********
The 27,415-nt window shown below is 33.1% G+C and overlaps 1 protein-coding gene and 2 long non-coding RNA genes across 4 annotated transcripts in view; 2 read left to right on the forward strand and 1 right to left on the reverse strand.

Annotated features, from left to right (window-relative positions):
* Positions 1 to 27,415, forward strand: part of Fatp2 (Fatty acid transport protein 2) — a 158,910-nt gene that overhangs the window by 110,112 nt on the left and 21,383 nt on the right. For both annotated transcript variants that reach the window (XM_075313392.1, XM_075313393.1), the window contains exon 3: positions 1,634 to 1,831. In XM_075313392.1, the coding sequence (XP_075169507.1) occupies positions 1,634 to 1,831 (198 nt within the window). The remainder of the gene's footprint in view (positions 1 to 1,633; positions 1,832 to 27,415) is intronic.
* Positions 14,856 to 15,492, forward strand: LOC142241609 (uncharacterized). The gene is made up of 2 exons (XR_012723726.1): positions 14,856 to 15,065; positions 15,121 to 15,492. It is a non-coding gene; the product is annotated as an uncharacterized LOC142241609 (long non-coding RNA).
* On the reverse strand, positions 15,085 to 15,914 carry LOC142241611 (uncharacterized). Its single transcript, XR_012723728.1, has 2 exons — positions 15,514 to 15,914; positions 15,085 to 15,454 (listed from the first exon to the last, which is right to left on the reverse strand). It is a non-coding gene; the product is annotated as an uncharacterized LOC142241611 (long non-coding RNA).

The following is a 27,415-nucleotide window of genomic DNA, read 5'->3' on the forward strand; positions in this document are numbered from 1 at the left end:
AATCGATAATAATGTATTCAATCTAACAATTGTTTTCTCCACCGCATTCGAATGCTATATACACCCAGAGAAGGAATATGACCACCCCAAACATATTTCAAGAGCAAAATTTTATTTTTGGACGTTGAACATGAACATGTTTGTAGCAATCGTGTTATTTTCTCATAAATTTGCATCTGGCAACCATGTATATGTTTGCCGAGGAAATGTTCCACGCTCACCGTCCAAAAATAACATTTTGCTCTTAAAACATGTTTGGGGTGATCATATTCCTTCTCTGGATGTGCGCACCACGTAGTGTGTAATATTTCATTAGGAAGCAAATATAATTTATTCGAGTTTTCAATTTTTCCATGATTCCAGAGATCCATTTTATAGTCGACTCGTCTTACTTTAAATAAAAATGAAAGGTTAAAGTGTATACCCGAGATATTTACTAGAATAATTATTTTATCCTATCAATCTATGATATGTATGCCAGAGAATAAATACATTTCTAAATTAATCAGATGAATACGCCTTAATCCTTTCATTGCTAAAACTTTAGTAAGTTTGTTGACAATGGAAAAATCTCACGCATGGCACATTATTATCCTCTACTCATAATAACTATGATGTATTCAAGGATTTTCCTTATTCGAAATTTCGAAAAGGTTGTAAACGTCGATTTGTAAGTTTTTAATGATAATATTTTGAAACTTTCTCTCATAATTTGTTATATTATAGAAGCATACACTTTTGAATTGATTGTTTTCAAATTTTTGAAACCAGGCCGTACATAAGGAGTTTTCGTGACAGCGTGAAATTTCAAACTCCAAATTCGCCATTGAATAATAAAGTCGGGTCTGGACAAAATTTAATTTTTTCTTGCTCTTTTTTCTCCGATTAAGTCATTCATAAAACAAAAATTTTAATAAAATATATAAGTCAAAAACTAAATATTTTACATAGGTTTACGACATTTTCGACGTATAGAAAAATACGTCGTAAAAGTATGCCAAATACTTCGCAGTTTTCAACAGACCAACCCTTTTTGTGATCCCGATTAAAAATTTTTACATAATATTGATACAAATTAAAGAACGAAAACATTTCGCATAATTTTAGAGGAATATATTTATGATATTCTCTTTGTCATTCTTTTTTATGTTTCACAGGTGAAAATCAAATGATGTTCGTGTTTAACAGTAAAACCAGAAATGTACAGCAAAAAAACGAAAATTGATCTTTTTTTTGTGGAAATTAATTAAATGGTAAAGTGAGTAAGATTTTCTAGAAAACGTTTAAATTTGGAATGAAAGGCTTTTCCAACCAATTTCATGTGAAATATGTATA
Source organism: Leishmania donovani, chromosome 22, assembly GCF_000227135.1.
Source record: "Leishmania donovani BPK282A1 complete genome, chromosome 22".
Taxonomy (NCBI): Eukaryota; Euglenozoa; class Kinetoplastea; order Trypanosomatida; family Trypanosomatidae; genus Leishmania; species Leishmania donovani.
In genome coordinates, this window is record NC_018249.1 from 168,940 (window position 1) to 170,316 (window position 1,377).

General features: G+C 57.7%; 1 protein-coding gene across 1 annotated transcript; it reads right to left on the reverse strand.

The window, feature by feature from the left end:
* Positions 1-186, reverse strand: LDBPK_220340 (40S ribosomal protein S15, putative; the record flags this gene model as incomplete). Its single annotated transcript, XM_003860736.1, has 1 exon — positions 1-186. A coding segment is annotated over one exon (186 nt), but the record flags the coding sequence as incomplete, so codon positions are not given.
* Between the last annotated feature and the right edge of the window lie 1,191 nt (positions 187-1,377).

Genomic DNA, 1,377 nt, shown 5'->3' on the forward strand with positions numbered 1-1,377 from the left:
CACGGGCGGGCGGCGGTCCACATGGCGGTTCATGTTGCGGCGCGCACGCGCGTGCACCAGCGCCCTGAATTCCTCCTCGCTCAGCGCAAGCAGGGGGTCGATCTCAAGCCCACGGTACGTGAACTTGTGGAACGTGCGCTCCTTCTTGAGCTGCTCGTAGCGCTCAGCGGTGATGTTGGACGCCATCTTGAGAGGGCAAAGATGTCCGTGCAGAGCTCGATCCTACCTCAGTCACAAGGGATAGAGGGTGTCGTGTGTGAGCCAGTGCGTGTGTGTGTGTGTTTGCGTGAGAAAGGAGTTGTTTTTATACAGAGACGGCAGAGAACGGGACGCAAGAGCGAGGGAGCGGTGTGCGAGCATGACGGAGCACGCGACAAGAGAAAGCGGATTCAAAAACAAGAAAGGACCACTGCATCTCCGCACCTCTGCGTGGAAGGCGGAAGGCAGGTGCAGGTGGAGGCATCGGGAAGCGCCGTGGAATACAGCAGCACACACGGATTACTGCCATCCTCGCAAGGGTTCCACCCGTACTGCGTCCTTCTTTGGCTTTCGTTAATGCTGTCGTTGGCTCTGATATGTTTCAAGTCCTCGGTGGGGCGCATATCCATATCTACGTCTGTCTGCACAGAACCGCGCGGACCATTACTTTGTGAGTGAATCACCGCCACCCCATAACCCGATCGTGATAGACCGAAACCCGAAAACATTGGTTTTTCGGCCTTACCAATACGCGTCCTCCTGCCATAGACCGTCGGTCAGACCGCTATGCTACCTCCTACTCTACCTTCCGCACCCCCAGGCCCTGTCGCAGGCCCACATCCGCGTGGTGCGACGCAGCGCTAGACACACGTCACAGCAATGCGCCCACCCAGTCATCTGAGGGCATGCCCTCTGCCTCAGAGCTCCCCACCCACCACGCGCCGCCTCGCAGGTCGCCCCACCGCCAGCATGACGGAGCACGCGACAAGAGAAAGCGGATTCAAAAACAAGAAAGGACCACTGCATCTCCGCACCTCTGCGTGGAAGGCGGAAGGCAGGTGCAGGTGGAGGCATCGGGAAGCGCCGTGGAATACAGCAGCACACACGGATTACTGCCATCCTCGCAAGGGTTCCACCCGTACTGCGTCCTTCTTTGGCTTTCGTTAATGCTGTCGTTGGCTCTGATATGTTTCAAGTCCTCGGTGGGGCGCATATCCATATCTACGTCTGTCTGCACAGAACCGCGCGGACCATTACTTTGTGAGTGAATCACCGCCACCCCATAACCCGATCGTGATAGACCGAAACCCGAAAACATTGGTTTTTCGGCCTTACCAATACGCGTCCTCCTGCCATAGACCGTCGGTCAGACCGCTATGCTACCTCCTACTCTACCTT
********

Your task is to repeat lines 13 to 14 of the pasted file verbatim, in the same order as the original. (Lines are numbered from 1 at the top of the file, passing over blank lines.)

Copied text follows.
The window, feature by feature from the left end:
* Positions 1-186, reverse strand: LDBPK_220340 (40S ribosomal protein S15, putative; the record flags this gene model as incomplete). Its single annotated transcript, XM_003860736.1, has 1 exon — positions 1-186. A coding segment is annotated over one exon (186 nt), but the record flags the coding sequence as incomplete, so codon positions are not given.